From their beginnings, the labor and civil rights movements have been deeply bound up in each other. Many of the watchwords of the 1960s, including “We Shall Overcome,” had been shouted in earlier struggles, on picket lines across the country. Tactics — from marches to sit-ins to boycotts — that had achieved shorter working hours, higher pay and human dignity for workers proved equally effective in the fight for racial equality. At the March on Washington, Martin Luther King, Jr., shared the platform with United Auto Workers (UAW) president Walter Reuther. Two years before, King had stated that: “Our needs are identical with labor’s needs… [t]hat is why the labor-hater and labor-baiter is virtually always a twin-headed creature spewing anti-Negro epithets from one mouth and anti-labor propaganda from the other mouth.”
What has changed in the fifty-five years since Dr. King uttered these words? The interests of labor and of racial minorities are still the same. To borrow an old union phrase, an injury to one never stopped being an injury to all. But there is one striking difference: today’s labor-haters and labor-baiters try to segregate the issue of workers’ rights from the ongoing struggle against racism. Thus, in an outrageously hypocritical act, Nissan Canton, a viciously anti-union company, is financially sponsoring the commemoration of an important civil rights anniversary.
Exactly half a century ago, James Meredith started his “March Against Fear” from Memphis to Jackson, intending to call attention to the plight of the Mississippi Delta’s poverty-stricken black population. After Meredith was shot and wounded, a crowd of 15,000 activists, including Dr. King and Stokely Carmichael, finished the journey he had begun. En route, Mr. Carmichael would issue his famous call for black power, urging self-determination and liberation.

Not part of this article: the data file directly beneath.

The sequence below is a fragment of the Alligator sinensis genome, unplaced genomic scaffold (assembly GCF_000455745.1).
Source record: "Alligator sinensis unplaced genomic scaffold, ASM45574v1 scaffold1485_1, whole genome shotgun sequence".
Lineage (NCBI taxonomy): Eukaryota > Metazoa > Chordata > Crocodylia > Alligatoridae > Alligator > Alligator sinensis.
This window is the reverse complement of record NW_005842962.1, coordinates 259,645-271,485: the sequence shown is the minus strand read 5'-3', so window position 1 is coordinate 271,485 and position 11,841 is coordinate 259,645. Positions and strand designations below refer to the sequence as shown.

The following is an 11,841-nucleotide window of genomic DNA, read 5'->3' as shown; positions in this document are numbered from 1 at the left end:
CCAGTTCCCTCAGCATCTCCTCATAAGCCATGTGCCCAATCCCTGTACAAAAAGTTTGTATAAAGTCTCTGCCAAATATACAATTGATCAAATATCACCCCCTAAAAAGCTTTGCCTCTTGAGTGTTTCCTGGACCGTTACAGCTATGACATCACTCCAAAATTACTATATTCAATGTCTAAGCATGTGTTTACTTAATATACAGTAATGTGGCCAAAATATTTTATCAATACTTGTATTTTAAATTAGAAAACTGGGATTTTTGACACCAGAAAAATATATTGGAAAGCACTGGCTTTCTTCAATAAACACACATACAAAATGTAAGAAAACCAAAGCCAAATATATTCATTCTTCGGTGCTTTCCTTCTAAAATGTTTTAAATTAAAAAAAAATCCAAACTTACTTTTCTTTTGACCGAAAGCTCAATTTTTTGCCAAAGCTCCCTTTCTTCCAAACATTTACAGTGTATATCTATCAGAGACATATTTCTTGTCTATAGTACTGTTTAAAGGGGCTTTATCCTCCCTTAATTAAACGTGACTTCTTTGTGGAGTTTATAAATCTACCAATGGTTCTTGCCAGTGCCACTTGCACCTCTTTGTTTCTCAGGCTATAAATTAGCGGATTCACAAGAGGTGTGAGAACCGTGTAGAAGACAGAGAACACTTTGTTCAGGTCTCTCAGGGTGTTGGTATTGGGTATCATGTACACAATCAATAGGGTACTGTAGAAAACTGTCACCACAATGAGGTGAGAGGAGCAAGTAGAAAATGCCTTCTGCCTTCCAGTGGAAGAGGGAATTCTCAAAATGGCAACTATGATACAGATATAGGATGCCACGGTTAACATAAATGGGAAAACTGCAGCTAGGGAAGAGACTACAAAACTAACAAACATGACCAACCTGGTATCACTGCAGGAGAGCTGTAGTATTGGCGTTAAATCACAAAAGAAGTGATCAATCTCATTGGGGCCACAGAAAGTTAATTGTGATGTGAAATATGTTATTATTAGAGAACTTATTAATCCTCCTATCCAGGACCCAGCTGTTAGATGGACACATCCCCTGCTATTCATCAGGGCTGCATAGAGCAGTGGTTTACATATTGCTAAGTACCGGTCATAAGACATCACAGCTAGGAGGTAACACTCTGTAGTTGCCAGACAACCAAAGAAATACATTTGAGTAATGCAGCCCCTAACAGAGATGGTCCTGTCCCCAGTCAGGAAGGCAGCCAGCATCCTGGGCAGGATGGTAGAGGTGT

Yet, today, these figures’ revolutionary legacies are being co-opted by a foreign corporation wishing to distance itself from the very racism it exhibits toward its own employees. Workers at the Nissan plant in Canton, Mississippi, describe the company as an “architect of fear.” Abuse is widespread, and efforts to organize a union at the factory have been consistently and illegally thwarted by management.
As a student at the University of Mississippi, and as the president of Popular Resistance of Mississippi, I have been honored and privileged to be involved in this campaign for justice. Earlier this year, I joined workers, students and activists from all over the country in a protest outside the Canton factory, showing that this struggle is not going unnoticed. Now, I want to add my voice, and the voices of those I am able to represent, to the outcry over the unethical appropriation of this civil rights celebration.
History teaches us that all quests for human rights are inseparable from each other. From the Thibodaux Massacre in 1887, when countless black sugarcane workers out on strike were killed by vigilantes snarling that “God Almighty has himself drawn the color line”; to the ultimately victorious struggles of Mississippi’s own majority-black Gulfcoast Pulpwood Association and Poultry Workers’ Union in the 1970s; to the current campaign for safety, justice and dignity in present-day Nissan Canton: racial equality and labor rights have always been twin facets of the same struggle.
This is why making common cause is of such crucial importance. Gaining the emancipation of one oppressed group while abandoning the struggle of another is selective solidarity, unworthy of the name. Attempting to divorce one human rights battle from another is not only immoral, but also impossible. Therefore, we must all recognize the importance of collective liberation and stand as one in the fight for freedom. When we do so, to borrow another joint slogan of the labor and civil rights movements, “We shall not be moved!”